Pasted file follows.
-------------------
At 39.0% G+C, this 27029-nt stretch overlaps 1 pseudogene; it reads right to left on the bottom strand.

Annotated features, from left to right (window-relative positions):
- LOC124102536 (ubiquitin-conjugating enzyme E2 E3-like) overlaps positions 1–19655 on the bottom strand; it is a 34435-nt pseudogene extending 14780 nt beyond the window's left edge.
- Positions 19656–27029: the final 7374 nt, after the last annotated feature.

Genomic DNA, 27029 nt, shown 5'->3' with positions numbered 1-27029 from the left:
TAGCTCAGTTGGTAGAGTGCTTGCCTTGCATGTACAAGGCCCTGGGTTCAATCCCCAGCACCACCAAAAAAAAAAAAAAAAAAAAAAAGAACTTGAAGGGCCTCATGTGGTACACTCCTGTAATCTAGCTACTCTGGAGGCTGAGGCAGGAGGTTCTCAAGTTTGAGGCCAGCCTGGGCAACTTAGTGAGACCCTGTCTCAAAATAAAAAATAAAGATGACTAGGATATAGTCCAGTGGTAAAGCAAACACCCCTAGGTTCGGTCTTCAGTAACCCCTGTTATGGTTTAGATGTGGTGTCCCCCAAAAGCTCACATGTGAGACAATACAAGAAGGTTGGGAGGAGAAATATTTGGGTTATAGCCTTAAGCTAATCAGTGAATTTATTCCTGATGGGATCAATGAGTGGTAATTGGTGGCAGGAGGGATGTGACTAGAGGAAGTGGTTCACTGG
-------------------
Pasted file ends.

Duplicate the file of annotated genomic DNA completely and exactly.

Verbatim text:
At 39.0% G+C, this 27029-nt stretch overlaps 1 pseudogene; it reads right to left on the bottom strand.

Annotated features, from left to right (window-relative positions):
- LOC124102536 (ubiquitin-conjugating enzyme E2 E3-like) overlaps positions 1–19655 on the bottom strand; it is a 34435-nt pseudogene extending 14780 nt beyond the window's left edge.
- Positions 19656–27029: the final 7374 nt, after the last annotated feature.

Genomic DNA, 27029 nt, shown 5'->3' with positions numbered 1-27029 from the left:
TAGCTCAGTTGGTAGAGTGCTTGCCTTGCATGTACAAGGCCCTGGGTTCAATCCCCAGCACCACCAAAAAAAAAAAAAAAAAAAAAAAGAACTTGAAGGGCCTCATGTGGTACACTCCTGTAATCTAGCTACTCTGGAGGCTGAGGCAGGAGGTTCTCAAGTTTGAGGCCAGCCTGGGCAACTTAGTGAGACCCTGTCTCAAAATAAAAAATAAAGATGACTAGGATATAGTCCAGTGGTAAAGCAAACACCCCTAGGTTCGGTCTTCAGTAACCCCTGTTATGGTTTAGATGTGGTGTCCCCCAAAAGCTCACATGTGAGACAATACAAGAAGGTTGGGAGGAGAAATATTTGGGTTATAGCCTTAAGCTAATCAGTGAATTTATTCCTGATGGGATCAATGAGTGGTAATTGGTGGCAGGAGGGATGTGACTAGAGGAAGTGGTTCACTGG